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Old 06-01-2007, 01:07 PM   #1
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20 X 20 Tile Installation Concerns

I have an installer laying 20x20 tile throughout my new home and I have noticed several "high spots" where the tile is not exactly level. The grout line is 1/8 inch wide so its very easy to notice any discrepancies. QUESTION: Should I really concern myself with these "high spots"? The contractor tells me that once the grout is installed the high spots won't be noticed. QUESTION: If I do end up with several tiles that are not "perfect" can I have the contractor remove and reinstall them AFTER the grout has been layed?


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Old 06-01-2007, 01:10 PM   #2
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Now is the time to worry about it. I wouldn't accept a job with noticeable high spots. We do all we can to make sure the subfloor is completely level to begin with. If it's prepared correctly there should be no reason to have any high spots. After grouting it takes more time and effort to cut the grout back out and pry up the tiles than it would take to do it now. Now if you are talking like a hairline rise in a tile you can't really expect perfection with this sort of material, but I'm assuming that if you notice it that easily these spots must be fairly bad.


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Old 06-01-2007, 01:37 PM   #3
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!/32" of "lippage" is industry standard. That's about the thickness of a dime. I don't think your lippage will be less noticable after grouting, maybe visually but not under your bare or stocking feet. With a tile this large, chances of all of them being perfectly true and flat are very slim. How did the contractor prepare the subfloor?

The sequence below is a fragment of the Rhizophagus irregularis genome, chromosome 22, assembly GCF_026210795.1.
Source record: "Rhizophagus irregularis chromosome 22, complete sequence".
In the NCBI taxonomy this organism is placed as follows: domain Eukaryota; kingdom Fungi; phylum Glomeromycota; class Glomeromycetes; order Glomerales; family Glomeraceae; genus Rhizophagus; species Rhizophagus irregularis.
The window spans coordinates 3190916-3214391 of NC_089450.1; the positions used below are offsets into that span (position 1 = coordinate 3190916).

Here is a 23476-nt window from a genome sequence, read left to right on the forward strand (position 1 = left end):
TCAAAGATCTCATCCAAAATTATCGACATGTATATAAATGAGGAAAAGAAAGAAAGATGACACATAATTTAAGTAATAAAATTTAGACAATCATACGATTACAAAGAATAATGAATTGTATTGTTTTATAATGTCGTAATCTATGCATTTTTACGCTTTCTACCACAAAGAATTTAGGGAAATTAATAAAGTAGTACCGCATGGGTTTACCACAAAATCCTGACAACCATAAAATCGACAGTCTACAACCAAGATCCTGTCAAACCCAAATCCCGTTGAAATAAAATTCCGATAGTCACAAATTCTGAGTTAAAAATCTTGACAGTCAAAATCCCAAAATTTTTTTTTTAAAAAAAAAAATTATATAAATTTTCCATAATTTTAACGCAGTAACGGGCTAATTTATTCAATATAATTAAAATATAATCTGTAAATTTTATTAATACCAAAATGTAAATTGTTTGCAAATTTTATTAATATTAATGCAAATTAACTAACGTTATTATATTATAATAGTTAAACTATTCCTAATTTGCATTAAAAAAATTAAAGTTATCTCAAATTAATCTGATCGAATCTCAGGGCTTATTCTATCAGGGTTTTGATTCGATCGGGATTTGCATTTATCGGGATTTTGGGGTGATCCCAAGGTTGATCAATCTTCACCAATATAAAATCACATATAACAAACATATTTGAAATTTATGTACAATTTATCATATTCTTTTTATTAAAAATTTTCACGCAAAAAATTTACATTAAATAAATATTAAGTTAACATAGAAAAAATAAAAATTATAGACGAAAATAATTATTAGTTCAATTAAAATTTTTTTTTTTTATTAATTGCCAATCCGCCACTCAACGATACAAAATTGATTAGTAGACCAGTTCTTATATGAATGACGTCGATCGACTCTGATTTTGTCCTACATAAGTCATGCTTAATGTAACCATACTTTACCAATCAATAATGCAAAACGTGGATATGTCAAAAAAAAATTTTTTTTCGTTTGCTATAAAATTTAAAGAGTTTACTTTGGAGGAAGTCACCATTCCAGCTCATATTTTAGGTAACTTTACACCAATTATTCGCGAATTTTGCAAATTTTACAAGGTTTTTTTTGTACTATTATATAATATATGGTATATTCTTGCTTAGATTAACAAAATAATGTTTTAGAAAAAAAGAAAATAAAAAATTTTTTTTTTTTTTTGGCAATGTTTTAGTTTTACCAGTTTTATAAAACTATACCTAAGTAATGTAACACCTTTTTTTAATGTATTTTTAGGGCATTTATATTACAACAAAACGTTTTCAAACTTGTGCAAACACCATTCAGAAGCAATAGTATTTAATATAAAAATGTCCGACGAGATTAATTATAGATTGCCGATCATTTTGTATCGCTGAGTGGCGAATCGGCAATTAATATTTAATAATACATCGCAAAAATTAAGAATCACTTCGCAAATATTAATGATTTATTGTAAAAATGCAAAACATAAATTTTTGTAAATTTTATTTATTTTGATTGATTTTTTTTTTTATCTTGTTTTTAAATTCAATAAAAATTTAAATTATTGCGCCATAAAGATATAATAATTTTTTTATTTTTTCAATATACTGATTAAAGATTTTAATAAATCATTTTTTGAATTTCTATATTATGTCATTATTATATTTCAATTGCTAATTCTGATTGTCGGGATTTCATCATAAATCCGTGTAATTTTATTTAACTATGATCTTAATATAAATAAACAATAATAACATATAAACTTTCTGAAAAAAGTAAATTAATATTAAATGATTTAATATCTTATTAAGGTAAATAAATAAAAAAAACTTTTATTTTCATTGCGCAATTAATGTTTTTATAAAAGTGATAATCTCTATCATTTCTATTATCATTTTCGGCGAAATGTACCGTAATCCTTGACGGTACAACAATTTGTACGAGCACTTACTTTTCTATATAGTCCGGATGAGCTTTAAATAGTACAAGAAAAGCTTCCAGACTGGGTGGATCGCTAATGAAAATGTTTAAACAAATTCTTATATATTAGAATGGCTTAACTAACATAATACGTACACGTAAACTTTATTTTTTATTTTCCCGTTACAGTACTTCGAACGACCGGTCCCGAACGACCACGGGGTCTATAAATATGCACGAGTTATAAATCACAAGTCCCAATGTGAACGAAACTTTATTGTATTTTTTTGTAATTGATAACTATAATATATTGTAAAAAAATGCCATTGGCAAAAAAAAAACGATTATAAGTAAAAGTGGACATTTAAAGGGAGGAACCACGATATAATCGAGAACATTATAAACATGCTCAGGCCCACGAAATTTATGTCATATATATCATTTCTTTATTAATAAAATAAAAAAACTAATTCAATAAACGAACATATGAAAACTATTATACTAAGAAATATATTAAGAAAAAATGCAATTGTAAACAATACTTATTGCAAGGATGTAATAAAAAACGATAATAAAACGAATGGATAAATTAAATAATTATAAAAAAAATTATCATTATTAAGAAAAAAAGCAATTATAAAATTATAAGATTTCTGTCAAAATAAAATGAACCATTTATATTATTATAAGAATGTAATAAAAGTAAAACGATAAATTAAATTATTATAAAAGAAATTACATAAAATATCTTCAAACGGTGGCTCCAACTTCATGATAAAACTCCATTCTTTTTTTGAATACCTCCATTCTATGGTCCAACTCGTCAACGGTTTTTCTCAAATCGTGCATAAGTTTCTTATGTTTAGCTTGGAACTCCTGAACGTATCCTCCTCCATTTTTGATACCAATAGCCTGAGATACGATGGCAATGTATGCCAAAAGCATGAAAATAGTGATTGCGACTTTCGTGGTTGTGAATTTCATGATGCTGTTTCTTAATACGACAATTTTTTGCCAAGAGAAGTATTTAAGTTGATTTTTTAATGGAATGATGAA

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Old 06-01-2007, 03:26 PM   #4
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Those are some large tiles especially for residential use. You would need a floor that is very flat to begin with. Also small grout joints like that makes small lippage appear more pronounced. Was the subject of lippage talked about before you selected those huge tiles? Did you think there wasn't going to be any lippage?

Let us know the type of subfloor, the installation method and how the floor was prep'd. I agree that the floor will look better after grouting than it does now, but if you are the type to go for the lippage, you will need to try to resolve any concerns now. Certainly even a small amount will feel bad on bare sensitive feet or if you want it too.

I disagree that 1/32 is the industry standard for this tile. (That would be nice) There really doesn't seem to be a true industry standard, especially for tile this large. Only thing I could find in ANSI A-3.3.7 is a chart listing allowable lippage for tiles that are much smaller than yours. It says, 1/32 for tiles upto 6x6 if the grout line is 1/8" or less, and 1/16 with 8x8 with 1/4" grout. You would have to expect more lippage as tile size increases.